During a famine in Canaan, when Isaac was probably a middle-aged family man and needed to find food, he “…went to Gerar to Abimelech king of the Philistines. And the Lord appeared to him and said, ‘Do not go down to Egypt; dwell in the land of which I shall tell you. Sojourn in this land, and I will be with you and will bless you, for to you and to your offspring I will give all these lands, and I will establish the oath that I swore to Abraham your father.’” (Genesis 26:1-3) Isaac obeyed God but repeated the sin of Abraham, lying to Abimelech about his wife, saying she was his sister. “When he had been there a long time, Abimelech king of the Philistines looked out of a window and saw Isaac laughing with Rebekah his wife. So Abimelech called Isaac and said, ‘Behold, she is your wife. How then could you say, “She is my sister”?’” (vs. 8-9) Isaac was self-protective, not acting as a peacemaker toward Abimelech. In spite of this, God was gracious and blessed him with great crops and herds (vs. 12-14). But that created envy among the Philistines. Abimelech wise suggested that Isaac move away, which he did (v. 16). “So Isaac departed from there and encamped in the Valley of Gerar and settled there. And Isaac dug again the wells of water that had been dug in the days of Abraham his father, which the Philistines had stopped after the death of Abraham. And he gave them the names that his father had given them. But when Isaac’s servants dug in the valley and found there a well of spring water, the herdsmen of Gerar quarreled with Isaac’s herdsmen, saying, ‘The water is ours.’ So he called the name of the well Esek [contention], because they contended with him. Then they dug another well, and they quarreled over that also, so he called its name Sitnah [enmity] (vs. 20-21). Finally, Isaac moved again, and the squabbling stopped. He named the new place Rehoboth [broad place] and found peace. “From there he went up to Beersheba. And the Lord appeared to him the same night and said, ‘I am the God of Abraham your father. Fear not, for I am with you and will bless you and multiply your offspring for my servant Abraham’s sake.’ So he built an altar there and called upon the name of the Lord and pitched his tent there. And there Isaac’s servants dug a well” (vs. 23-25).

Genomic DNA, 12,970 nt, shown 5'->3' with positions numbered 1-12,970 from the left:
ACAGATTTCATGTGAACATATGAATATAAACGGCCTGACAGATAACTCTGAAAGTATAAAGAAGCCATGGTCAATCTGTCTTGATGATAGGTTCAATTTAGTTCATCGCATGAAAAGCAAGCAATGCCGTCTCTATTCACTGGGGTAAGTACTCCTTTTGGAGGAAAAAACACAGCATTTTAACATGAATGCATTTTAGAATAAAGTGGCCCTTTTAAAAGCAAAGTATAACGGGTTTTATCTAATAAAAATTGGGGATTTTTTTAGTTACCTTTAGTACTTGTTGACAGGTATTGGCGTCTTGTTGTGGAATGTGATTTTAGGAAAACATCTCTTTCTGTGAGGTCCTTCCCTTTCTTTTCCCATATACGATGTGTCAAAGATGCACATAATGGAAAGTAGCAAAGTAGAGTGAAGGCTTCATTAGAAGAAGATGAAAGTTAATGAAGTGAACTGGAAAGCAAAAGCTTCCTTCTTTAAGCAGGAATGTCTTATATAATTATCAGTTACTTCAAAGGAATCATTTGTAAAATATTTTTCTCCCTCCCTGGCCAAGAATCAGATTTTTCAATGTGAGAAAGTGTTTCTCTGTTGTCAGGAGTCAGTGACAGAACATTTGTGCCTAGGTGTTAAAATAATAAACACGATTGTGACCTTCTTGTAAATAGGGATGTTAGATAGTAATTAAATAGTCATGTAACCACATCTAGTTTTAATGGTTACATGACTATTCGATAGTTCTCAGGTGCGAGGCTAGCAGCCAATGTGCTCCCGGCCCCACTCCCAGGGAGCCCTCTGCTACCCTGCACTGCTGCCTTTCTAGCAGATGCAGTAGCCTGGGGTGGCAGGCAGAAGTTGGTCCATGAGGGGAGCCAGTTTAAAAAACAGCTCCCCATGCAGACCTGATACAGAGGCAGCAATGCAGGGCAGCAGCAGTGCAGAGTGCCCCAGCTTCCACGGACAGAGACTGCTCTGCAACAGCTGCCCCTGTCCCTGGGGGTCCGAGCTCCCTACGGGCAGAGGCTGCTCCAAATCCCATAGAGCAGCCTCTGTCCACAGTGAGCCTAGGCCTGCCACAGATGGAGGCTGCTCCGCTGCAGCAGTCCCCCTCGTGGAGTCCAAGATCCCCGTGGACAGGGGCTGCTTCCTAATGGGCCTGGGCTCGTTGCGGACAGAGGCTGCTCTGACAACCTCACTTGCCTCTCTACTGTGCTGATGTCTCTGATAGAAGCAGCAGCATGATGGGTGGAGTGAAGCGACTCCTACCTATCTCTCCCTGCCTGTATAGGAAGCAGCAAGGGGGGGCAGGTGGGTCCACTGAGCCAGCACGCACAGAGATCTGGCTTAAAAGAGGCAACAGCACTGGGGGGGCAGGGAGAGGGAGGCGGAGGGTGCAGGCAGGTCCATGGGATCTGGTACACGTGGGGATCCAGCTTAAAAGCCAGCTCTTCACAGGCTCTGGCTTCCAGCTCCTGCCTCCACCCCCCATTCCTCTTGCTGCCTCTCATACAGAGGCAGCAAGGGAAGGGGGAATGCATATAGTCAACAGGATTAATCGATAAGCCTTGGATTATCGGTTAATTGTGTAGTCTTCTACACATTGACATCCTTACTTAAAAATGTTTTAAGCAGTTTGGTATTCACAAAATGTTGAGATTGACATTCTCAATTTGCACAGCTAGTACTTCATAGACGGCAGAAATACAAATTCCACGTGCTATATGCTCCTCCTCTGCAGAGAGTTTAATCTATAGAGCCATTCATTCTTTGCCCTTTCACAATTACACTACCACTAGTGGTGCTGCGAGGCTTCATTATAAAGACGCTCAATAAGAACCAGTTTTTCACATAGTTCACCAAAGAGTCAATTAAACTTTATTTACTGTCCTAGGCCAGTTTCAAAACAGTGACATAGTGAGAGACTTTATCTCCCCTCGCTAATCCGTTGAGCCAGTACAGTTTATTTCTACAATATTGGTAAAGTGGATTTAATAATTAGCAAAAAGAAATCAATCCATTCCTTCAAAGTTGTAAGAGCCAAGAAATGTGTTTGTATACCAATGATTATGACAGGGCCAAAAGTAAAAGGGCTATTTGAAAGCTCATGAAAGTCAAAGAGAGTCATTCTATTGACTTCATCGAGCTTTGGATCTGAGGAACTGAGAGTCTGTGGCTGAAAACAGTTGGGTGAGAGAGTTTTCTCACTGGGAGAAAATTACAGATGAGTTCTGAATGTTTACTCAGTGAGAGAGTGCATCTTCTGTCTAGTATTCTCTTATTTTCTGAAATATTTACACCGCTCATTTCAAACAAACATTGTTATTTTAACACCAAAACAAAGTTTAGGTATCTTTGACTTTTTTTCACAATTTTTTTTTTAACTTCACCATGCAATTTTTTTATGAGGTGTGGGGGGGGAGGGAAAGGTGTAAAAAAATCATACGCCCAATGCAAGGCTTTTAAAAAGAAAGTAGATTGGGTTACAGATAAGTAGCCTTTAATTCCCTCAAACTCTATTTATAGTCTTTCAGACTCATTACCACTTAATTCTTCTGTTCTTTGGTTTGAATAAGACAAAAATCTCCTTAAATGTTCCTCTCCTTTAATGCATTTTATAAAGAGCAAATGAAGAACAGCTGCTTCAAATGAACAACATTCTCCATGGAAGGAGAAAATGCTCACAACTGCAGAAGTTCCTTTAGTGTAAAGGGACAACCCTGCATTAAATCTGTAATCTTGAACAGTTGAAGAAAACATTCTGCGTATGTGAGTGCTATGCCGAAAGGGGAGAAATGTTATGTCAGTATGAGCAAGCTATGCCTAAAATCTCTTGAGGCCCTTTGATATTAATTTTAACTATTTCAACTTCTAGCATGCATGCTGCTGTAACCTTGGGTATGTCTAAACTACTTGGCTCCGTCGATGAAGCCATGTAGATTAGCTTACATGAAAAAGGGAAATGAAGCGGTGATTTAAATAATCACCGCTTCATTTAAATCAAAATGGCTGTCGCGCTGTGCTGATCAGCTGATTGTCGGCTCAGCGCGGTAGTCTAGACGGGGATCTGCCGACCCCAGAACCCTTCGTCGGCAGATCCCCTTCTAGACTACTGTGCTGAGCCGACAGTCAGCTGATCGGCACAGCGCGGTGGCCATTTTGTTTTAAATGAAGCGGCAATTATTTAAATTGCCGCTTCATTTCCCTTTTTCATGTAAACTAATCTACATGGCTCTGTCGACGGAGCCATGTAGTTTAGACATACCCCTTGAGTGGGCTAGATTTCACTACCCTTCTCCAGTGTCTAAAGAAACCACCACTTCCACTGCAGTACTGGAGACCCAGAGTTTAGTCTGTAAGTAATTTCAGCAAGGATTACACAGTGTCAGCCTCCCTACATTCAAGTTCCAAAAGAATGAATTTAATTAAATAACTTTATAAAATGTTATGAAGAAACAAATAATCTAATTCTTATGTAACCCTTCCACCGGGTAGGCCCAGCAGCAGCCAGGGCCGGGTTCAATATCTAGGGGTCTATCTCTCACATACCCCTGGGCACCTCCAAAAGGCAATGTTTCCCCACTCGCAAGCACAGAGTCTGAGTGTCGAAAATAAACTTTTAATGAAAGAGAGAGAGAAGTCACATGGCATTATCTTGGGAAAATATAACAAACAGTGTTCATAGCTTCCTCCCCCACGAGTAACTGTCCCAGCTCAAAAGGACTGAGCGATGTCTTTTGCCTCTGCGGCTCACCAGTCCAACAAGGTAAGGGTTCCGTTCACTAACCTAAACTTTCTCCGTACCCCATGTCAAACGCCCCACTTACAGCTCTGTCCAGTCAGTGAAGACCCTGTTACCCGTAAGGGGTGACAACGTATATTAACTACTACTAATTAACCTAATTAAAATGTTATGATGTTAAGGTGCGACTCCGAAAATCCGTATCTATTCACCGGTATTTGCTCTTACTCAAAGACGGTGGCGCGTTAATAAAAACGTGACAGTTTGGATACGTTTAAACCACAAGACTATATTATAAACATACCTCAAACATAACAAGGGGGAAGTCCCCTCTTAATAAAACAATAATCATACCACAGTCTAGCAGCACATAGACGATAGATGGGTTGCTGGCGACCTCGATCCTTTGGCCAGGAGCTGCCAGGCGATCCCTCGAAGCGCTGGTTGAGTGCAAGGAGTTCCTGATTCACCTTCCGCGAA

I can only imagine Isaac’s surprise when Abimelech came to him at Beersheba seeking a treaty with him (26:26-33). He thought Abimelech was finished with him, that he “hated him.” But Isaac’s peacemaking, moving (at least) three times in Gerar to avoid conflict over wells had won his and God’s respect with Abimelech. His is an excellent example of intentionally distancing himself from bickering for a peaceful, biblical approach to conflict. What would have happened if Isaac hadn’t moved? But he distanced himself and his people from squabbling to the place where he belonged, and God met him there. We remember  the times Jesus withdrew from large crowds and the angry Jewish leaders because he was not interested in fighting with them. “Jesus, aware of this, withdrew from there. And many followed him, and he healed them all and ordered them not to make him known. This was to fulfill what was spoken by the prophet Isaiah: ‘…He will not quarrel or cry aloud, nor will anyone hear his voice in the streets; a bruised reed he will not break, and a smoldering wick he will not quench, until he brings justice to victory; and in his name the Gentiles will hope.’” (Matthew 12:15-21) Rarely did Jesus accomplish his gospel purpose of mercy through rightful, indignant anger, as he displayed during the temple cleansing. Instead, he intentionally left the threatening crowds knowing he would submit to their torture. Did the people think of what he had preached in the Sermon on the Mount? “Blessed are the peacemakers, for they shall be called sons of God. Blessed are those who are persecuted for righteousness’ sake, for theirs is the kingdom of heaven. Blessed are you when others revile you and persecute you and utter all kinds of evil against you falsely on my account.” (Matthew 5:9-11)